Assumptions Going Into the Presentation

The four assumptions I start out with are:

  • Off-site SEO is where you can get the most bang for your SMM buck
  • You should focus on anchor text of inbound links whenever possible
  • Social media sites can often pass along ridiculously great SEO value
  • You should focus on DoFollow sites whenever possible
White Hat SMM:  Corporate Blog
Tip #1: Create Value on Your Own Site (URL)

The typical corporate blog is about as white hat as they get in the SMM world. Here the company is trying to outreach to consumers and/or clients by providing useful, interesting or otherwise valuable content and thereby earn inbound links and other positive word-of-mouth from their blogging.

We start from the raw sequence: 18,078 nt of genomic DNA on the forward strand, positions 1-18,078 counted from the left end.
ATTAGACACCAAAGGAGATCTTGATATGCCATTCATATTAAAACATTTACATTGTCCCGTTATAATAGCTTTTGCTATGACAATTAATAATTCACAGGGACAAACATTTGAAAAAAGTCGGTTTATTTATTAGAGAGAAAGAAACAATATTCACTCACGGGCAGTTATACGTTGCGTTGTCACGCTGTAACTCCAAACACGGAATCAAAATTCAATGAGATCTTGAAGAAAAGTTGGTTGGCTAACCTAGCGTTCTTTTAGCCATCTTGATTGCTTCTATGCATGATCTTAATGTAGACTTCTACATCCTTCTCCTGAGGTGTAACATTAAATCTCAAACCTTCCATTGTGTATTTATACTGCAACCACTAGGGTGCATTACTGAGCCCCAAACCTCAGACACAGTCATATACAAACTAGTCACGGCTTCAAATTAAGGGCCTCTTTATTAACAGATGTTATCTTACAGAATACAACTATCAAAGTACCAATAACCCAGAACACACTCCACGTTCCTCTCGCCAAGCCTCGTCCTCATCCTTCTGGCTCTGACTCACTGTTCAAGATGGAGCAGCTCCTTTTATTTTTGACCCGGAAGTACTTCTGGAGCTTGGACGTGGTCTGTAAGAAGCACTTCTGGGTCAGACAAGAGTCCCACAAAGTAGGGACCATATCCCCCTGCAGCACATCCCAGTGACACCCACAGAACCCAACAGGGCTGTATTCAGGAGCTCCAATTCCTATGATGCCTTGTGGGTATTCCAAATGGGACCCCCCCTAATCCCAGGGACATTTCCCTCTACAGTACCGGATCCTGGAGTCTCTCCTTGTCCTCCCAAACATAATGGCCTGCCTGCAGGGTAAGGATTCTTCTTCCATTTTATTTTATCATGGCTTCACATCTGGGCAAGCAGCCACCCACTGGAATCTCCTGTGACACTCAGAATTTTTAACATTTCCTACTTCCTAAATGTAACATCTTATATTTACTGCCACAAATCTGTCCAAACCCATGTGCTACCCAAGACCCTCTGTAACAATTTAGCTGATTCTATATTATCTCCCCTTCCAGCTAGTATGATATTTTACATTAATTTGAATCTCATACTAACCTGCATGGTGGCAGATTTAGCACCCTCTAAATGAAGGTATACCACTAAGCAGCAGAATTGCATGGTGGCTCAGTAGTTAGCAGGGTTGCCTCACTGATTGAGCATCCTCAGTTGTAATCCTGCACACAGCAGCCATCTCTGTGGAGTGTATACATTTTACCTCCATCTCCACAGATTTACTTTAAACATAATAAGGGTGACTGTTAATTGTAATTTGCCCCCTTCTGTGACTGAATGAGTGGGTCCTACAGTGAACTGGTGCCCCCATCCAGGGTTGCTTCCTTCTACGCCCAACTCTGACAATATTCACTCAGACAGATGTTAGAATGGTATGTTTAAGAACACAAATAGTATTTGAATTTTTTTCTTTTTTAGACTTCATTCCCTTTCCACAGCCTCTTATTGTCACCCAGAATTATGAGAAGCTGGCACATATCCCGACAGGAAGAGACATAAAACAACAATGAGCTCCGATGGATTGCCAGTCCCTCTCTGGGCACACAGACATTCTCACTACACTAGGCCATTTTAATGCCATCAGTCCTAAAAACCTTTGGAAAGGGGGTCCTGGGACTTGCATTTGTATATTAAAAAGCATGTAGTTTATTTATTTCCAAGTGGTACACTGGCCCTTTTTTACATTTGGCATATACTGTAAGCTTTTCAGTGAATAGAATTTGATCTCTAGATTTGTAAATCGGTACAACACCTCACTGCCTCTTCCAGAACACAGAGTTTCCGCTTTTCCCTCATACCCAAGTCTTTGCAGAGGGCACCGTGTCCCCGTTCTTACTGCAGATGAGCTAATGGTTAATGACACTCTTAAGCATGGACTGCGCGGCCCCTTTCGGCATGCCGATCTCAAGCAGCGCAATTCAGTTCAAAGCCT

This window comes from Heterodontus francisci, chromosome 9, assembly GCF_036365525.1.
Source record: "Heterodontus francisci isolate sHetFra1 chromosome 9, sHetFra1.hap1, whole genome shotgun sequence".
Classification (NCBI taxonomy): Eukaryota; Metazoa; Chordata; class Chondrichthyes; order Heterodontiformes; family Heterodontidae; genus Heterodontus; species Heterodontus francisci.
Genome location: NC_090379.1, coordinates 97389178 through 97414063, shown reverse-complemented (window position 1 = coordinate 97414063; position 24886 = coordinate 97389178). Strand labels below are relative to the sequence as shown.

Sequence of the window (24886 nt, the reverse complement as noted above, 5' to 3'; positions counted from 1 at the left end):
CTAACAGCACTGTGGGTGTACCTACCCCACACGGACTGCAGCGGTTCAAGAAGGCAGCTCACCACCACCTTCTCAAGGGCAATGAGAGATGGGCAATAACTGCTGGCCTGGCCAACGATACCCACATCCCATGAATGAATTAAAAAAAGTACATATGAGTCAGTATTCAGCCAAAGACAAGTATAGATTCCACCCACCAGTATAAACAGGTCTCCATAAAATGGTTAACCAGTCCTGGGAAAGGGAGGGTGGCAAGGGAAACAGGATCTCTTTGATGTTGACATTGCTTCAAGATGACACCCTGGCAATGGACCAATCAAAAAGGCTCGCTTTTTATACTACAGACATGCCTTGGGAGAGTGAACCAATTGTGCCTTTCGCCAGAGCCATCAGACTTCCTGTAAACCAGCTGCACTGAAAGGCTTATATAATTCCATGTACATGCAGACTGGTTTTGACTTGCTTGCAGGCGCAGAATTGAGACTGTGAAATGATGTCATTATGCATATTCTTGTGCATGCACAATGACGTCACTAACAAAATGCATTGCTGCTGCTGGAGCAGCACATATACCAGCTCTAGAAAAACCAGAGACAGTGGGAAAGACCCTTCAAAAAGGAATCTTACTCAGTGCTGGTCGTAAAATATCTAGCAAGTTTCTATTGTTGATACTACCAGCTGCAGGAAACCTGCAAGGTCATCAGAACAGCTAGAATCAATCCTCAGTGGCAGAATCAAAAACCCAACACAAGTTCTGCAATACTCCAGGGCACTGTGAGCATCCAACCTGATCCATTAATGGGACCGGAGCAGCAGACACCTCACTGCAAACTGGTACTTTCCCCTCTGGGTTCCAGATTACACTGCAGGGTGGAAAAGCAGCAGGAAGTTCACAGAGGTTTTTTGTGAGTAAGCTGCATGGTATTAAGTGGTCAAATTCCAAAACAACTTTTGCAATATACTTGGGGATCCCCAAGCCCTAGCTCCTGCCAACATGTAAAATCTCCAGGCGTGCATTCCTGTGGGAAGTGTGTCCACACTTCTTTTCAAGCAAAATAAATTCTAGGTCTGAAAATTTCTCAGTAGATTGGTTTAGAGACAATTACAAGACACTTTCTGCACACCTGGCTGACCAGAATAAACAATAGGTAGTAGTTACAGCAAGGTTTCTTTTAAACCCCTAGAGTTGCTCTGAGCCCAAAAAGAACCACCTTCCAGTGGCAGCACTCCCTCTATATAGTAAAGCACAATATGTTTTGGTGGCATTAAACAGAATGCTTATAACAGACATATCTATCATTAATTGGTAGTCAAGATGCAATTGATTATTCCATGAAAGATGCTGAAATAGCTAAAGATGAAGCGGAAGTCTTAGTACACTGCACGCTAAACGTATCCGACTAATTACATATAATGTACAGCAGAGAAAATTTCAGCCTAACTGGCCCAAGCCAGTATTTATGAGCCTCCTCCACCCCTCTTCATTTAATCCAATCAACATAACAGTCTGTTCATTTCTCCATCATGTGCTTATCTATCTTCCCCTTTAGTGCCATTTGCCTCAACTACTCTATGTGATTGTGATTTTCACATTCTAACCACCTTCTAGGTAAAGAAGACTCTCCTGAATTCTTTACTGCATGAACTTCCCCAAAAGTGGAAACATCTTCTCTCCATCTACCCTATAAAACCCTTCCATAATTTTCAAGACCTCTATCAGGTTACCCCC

Black Hat SMM:  Automation
Background on Black Hat SMM
  • Automation is not all that effective in social media and often pretty easy to detect
  • While there are examples of useful automation (think: google news), most is spam and does not add value
  • [Note: this slide generated a fascinating conversation at the presentation with an active discussion on the role of automation within social networks.]
Gray Hat SMM:  How Hard You Promote
TIP #2: Promote your Posts... HARD!
  • Level of “gray” really depends on how hard you promote.
  • It’s trivial to join/create a group that attempts to “game” the social news/bookmarketing sites.  Is this “black hat” or just using your social network effectively?